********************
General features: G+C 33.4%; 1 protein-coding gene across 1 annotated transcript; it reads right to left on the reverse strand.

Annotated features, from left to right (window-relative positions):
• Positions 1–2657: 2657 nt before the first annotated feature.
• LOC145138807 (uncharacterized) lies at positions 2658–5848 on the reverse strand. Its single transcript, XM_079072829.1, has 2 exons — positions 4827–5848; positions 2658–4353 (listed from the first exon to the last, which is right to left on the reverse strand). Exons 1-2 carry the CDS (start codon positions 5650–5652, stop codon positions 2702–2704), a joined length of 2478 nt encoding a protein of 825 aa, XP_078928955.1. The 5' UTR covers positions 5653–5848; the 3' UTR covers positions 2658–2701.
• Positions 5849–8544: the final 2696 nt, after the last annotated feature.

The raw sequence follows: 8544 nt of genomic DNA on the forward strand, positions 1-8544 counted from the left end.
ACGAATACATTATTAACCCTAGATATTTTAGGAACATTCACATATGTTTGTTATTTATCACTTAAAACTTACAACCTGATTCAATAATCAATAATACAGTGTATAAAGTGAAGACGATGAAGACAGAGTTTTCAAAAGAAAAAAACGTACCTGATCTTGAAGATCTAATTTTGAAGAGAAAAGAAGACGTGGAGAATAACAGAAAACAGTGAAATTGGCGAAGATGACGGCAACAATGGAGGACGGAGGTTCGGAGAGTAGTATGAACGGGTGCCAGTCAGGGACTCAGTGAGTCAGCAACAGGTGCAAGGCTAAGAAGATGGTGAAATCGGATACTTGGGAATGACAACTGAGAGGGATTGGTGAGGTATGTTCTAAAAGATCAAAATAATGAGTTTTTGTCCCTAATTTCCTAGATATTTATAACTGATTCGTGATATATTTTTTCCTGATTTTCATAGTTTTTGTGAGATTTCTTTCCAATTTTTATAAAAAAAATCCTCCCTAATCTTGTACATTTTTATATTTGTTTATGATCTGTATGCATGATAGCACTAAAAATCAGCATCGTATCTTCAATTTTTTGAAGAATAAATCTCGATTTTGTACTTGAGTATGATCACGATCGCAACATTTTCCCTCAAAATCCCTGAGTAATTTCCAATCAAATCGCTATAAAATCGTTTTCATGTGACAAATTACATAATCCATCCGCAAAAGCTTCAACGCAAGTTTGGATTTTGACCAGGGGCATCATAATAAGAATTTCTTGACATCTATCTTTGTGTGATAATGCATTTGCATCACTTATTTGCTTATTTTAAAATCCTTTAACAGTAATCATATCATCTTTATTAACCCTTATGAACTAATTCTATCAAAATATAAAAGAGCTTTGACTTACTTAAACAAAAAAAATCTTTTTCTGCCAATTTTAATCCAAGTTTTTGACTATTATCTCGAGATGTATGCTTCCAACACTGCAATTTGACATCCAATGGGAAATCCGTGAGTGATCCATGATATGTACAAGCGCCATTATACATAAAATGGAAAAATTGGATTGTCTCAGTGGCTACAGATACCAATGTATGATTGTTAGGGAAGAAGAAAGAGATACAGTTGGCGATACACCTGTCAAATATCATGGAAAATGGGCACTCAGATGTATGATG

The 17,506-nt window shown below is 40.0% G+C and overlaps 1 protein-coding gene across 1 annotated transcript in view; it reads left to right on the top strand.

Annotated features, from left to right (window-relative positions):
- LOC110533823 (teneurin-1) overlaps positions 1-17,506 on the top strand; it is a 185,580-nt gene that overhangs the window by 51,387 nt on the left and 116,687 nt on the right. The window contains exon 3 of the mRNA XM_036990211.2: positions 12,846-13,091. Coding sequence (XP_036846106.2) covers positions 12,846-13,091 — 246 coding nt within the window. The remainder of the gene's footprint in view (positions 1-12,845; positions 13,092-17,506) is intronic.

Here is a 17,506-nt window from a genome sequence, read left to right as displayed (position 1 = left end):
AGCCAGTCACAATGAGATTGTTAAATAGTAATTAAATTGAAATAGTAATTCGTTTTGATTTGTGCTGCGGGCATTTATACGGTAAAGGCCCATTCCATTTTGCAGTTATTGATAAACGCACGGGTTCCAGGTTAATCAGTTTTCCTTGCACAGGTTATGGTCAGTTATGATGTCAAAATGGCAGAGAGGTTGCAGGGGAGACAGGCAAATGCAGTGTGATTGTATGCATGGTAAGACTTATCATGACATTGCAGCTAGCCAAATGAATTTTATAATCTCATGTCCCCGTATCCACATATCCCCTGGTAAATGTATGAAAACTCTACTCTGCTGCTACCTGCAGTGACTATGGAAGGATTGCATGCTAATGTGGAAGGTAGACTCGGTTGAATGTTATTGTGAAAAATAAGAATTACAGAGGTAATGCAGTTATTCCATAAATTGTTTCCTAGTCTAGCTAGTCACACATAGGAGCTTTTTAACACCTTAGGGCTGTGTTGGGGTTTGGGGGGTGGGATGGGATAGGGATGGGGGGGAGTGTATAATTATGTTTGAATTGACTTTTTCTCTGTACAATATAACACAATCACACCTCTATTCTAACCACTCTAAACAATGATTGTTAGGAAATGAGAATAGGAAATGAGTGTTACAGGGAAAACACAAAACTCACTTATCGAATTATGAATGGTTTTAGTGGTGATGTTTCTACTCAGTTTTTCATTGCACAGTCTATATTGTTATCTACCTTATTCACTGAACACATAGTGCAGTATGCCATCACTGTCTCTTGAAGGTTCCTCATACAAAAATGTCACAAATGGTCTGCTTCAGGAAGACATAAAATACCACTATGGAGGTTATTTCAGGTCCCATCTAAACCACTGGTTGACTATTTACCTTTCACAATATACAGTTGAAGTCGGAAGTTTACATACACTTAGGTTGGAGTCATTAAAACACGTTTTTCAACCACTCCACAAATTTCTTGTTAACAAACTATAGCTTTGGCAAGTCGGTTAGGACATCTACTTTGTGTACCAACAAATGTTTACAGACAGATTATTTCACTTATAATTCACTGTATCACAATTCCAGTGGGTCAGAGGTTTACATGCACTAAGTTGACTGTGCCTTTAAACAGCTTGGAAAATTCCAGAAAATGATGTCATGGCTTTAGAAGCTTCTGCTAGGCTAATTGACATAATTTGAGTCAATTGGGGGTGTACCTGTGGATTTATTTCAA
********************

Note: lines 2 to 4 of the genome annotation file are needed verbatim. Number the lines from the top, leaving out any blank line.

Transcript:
Annotated features, from left to right (window-relative positions):
• Positions 1–2657: 2657 nt before the first annotated feature.
• LOC145138807 (uncharacterized) lies at positions 2658–5848 on the reverse strand. Its single transcript, XM_079072829.1, has 2 exons — positions 4827–5848; positions 2658–4353 (listed from the first exon to the last, which is right to left on the reverse strand). Exons 1-2 carry the CDS (start codon positions 5650–5652, stop codon positions 2702–2704), a joined length of 2478 nt encoding a protein of 825 aa, XP_078928955.1. The 5' UTR covers positions 5653–5848; the 3' UTR covers positions 2658–2701.